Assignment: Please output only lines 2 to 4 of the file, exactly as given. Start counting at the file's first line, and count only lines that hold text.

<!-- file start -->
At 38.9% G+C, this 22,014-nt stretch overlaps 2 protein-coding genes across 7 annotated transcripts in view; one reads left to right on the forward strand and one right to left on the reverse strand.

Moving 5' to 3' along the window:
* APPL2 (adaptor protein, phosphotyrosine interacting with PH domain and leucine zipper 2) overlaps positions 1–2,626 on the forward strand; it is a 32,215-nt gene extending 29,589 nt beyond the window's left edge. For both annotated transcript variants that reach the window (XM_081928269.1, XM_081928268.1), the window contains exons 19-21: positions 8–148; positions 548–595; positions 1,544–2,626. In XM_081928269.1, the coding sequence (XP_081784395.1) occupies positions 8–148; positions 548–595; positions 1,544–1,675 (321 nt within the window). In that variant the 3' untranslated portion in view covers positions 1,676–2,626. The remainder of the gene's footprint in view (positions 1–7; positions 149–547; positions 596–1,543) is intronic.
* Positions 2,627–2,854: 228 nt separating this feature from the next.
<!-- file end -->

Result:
Moving 5' to 3' along the window:
* APPL2 (adaptor protein, phosphotyrosine interacting with PH domain and leucine zipper 2) overlaps positions 1–2,626 on the forward strand; it is a 32,215-nt gene extending 29,589 nt beyond the window's left edge. For both annotated transcript variants that reach the window (XM_081928269.1, XM_081928268.1), the window contains exons 19-21: positions 8–148; positions 548–595; positions 1,544–2,626. In XM_081928269.1, the coding sequence (XP_081784395.1) occupies positions 8–148; positions 548–595; positions 1,544–1,675 (321 nt within the window). In that variant the 3' untranslated portion in view covers positions 1,676–2,626. The remainder of the gene's footprint in view (positions 1–7; positions 149–547; positions 596–1,543) is intronic.
* Positions 2,627–2,854: 228 nt separating this feature from the next.